Today I wanted to talk about something that I have been thinking about for a while: body shaming. I’ve mentioned this a little bit in other posts, but I do think it’s an important issue that deserves its own post.
While we as a society do need to work on being kinder to each other and need to stop judging each other for what we look like, more and more it seems like people are protesting body shaming.
I know that I personally find it appalling when I read a nasty comment about someone’s weight or hear people on TV making fun of someone just for being plus-sized. I don’t think there’s any need for any of that. We’ve definitely been conditioned by society to focus on appearances, but I try as hard as I can to be nice to everyone and not make a judgement based on what they look like.
That being said, I can’t say that I treat myself the same way. I would never call someone fat or make fun of them for gaining weight. Yet, I have no problem calling myself fat and putting pressure on myself to look good. I am the worst offender of body shaming myself, and it’s something that I still work on every day.
Take this photo for instance. This photo was taken by photographers at the first 5K I ever participated in. Even though I walked, I was extremely proud of myself for finishing it in an hour, and getting the chance to spend time with my family.
But when the photo appeared on the official race Facebook page, I was a little horrified by what I saw. I couldn’t help but notice all of the little flaws about myself, and wonder when I gained all that weight. Then I wondered what everyone else thought of me. I was embarrassed and a little ashamed of what I looked like.
I completely missed the greatness of this photo. Like I mentioned above, this photo was taken at my first 5K ever. I had never pushed myself in fitness this much before. Right before the race, I was feeling a little tired and unconfident, and I wasn’t sure if I would be able to finish it. But I did. I was able to finish my first 5K, and I was even smiling in the photo! When I looked at the photo, I should have focused on how happy I was in that moment and seen the smile on my face. I shouldn’t have been so focused on what I looked like.
That’s just one photo. I have plenty of others of myself that I have looked at and judged over the years. In the past, I let myself think these negative thoughts and make these horrible judgements about myself and my body. I’m not going to lie, it is a difficult habit to break. For a long time, I had low self-esteem and had trouble finding confidence in myself. It was so easy to fall into that trap of saying bad things about myself and really believing the lies I was telling myself.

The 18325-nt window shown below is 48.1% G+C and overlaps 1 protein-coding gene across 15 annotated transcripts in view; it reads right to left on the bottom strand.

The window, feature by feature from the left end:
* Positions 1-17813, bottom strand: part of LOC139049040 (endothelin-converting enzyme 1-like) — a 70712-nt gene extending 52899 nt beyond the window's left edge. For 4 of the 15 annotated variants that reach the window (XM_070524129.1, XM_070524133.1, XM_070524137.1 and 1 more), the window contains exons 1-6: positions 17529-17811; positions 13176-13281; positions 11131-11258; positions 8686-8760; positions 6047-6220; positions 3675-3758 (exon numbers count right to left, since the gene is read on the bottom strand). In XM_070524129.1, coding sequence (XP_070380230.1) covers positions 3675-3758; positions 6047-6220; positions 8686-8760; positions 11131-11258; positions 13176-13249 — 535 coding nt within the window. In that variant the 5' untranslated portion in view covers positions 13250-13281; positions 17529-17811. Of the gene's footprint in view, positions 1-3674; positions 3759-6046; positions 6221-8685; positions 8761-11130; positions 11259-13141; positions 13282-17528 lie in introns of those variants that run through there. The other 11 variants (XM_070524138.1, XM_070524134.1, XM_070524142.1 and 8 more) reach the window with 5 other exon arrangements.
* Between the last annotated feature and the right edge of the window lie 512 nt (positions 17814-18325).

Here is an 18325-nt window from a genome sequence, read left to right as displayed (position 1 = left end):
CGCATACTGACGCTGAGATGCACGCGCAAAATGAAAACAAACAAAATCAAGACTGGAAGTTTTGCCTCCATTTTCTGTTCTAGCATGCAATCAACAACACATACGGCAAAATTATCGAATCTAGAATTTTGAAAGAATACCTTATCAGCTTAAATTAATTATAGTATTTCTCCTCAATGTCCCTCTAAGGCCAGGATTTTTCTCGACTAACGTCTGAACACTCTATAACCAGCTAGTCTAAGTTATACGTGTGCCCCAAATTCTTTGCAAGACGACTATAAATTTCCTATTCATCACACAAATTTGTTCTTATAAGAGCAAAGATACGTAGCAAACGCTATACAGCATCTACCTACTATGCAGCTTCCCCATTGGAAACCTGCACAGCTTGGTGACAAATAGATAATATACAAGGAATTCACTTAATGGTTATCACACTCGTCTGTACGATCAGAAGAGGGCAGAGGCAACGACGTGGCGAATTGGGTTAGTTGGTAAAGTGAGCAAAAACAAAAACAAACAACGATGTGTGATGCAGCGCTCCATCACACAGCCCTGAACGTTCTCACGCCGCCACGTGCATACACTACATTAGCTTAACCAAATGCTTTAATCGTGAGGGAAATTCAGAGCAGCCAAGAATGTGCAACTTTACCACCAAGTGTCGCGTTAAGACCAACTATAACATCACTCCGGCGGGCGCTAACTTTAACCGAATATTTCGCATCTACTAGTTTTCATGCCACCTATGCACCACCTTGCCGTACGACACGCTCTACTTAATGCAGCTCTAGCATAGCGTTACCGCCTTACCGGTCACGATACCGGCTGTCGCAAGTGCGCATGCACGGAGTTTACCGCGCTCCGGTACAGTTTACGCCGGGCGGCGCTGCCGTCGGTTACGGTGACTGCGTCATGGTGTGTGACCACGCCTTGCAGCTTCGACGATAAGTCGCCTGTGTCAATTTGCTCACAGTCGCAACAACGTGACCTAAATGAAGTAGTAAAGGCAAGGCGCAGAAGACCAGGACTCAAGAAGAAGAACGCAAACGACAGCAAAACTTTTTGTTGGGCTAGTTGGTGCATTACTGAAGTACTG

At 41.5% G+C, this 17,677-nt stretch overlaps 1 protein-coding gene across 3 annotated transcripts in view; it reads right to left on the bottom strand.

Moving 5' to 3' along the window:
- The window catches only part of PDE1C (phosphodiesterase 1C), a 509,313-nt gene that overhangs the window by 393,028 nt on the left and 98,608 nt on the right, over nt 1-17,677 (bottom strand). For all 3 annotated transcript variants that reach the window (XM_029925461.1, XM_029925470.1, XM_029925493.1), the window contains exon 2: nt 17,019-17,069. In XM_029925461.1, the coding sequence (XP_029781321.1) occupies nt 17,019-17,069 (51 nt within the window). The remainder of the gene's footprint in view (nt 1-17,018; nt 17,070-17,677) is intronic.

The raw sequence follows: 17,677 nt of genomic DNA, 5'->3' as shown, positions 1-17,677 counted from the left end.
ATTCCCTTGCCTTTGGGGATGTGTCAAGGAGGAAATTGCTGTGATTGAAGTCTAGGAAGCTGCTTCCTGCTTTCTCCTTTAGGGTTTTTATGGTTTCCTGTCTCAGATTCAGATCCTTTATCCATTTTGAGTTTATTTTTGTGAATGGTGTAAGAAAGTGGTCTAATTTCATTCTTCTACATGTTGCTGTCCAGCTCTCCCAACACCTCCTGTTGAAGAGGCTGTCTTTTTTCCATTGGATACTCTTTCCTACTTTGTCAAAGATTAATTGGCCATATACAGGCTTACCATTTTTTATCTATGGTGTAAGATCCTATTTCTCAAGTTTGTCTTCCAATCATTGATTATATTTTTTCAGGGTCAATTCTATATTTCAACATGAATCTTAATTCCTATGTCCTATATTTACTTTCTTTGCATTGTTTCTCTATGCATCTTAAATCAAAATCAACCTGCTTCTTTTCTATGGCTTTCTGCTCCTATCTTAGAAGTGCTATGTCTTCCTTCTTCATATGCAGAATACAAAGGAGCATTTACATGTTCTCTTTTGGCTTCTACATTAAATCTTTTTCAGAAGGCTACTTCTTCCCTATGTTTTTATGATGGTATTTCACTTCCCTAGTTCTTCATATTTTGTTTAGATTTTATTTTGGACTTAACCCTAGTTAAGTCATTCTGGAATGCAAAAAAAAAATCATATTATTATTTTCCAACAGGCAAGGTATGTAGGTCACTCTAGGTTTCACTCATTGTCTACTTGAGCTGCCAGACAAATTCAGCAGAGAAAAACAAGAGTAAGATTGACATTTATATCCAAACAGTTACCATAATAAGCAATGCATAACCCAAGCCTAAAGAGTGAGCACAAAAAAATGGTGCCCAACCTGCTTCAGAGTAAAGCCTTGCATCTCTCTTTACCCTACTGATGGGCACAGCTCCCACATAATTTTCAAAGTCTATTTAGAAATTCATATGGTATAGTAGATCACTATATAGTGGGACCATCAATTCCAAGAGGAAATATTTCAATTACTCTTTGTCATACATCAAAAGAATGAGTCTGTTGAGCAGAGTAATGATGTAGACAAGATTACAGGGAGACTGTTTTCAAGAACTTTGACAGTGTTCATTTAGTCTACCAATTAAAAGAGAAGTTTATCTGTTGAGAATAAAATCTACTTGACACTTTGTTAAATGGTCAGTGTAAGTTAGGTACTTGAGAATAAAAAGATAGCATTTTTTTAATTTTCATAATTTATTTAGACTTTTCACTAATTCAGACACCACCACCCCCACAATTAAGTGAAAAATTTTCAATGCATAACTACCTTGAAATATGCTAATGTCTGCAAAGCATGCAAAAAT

Interestingly enough, my way of thinking has slowly changed as I started my weight loss journey. And I don’t feel better about myself just because I’ve been losing weight either. Seeing how much strength I have gained over these last few months has really helped me to see myself differently. Now that I am finally taking care of myself with healthy eating and fitness, I see more worth in myself.
I try to be more aware of my damaging thoughts about myself and stop them in their tracks when I think them. I have come all this way and fought so many battles on my weight loss journey, and I’m not going to let a few little thoughts about myself stand in my way.
That’s not to say I’m perfect either. Self-confidence isn’t a switch that you can turn on and off so easily. I still find myself thinking bad things about my body from time to time, but I try not to dwell on it as much. I’m the worst when it comes to self-deprecating humor, but I’ve been making an effort lately to be more positive about myself. I’m sure that I will be working on that for a long time, but I get better every day.
So, I will end my post today by encouraging everyone who reads this to be kinder to themselves. It is so easy to look at our own bodies and wish we could be thinner or fitter, but it doesn’t do any good to focus on negativity. Stop body shaming yourselves and focus on the amazing things that you are doing. We are so much more than what we look like, and we need to remember that.